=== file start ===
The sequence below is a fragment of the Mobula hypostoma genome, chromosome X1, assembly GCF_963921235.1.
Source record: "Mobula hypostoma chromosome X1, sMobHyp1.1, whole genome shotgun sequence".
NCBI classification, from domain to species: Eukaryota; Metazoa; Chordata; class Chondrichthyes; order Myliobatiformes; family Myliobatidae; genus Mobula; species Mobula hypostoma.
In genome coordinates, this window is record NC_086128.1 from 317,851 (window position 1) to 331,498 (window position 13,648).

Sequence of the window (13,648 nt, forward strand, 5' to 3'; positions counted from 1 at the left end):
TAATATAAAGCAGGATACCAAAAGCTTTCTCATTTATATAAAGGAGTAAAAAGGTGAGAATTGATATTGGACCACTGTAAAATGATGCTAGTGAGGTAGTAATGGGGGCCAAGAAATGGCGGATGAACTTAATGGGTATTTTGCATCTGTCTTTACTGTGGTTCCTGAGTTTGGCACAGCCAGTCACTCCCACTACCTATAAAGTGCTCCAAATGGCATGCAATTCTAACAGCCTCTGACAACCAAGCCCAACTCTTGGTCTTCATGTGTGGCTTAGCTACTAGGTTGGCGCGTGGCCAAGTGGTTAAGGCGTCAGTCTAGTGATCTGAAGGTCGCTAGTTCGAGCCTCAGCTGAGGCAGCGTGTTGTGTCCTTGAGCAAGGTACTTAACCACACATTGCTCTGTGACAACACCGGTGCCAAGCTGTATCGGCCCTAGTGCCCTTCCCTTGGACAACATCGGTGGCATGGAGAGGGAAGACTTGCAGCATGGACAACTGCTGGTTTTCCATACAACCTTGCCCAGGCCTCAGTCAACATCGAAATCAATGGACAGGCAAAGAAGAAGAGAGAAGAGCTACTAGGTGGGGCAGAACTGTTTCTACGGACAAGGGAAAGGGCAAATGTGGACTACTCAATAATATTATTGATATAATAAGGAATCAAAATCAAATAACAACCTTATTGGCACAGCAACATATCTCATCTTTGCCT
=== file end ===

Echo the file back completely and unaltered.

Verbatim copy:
The sequence below is a fragment of the Mobula hypostoma genome, chromosome X1, assembly GCF_963921235.1.
Source record: "Mobula hypostoma chromosome X1, sMobHyp1.1, whole genome shotgun sequence".
NCBI classification, from domain to species: Eukaryota; Metazoa; Chordata; class Chondrichthyes; order Myliobatiformes; family Myliobatidae; genus Mobula; species Mobula hypostoma.
In genome coordinates, this window is record NC_086128.1 from 317,851 (window position 1) to 331,498 (window position 13,648).

Sequence of the window (13,648 nt, forward strand, 5' to 3'; positions counted from 1 at the left end):
TAATATAAAGCAGGATACCAAAAGCTTTCTCATTTATATAAAGGAGTAAAAAGGTGAGAATTGATATTGGACCACTGTAAAATGATGCTAGTGAGGTAGTAATGGGGGCCAAGAAATGGCGGATGAACTTAATGGGTATTTTGCATCTGTCTTTACTGTGGTTCCTGAGTTTGGCACAGCCAGTCACTCCCACTACCTATAAAGTGCTCCAAATGGCATGCAATTCTAACAGCCTCTGACAACCAAGCCCAACTCTTGGTCTTCATGTGTGGCTTAGCTACTAGGTTGGCGCGTGGCCAAGTGGTTAAGGCGTCAGTCTAGTGATCTGAAGGTCGCTAGTTCGAGCCTCAGCTGAGGCAGCGTGTTGTGTCCTTGAGCAAGGTACTTAACCACACATTGCTCTGTGACAACACCGGTGCCAAGCTGTATCGGCCCTAGTGCCCTTCCCTTGGACAACATCGGTGGCATGGAGAGGGAAGACTTGCAGCATGGACAACTGCTGGTTTTCCATACAACCTTGCCCAGGCCTCAGTCAACATCGAAATCAATGGACAGGCAAAGAAGAAGAGAGAAGAGCTACTAGGTGGGGCAGAACTGTTTCTACGGACAAGGGAAAGGGCAAATGTGGACTACTCAATAATATTATTGATATAATAAGGAATCAAAATCAAATAACAACCTTATTGGCACAGCAACATATCTCATCTTTGCCT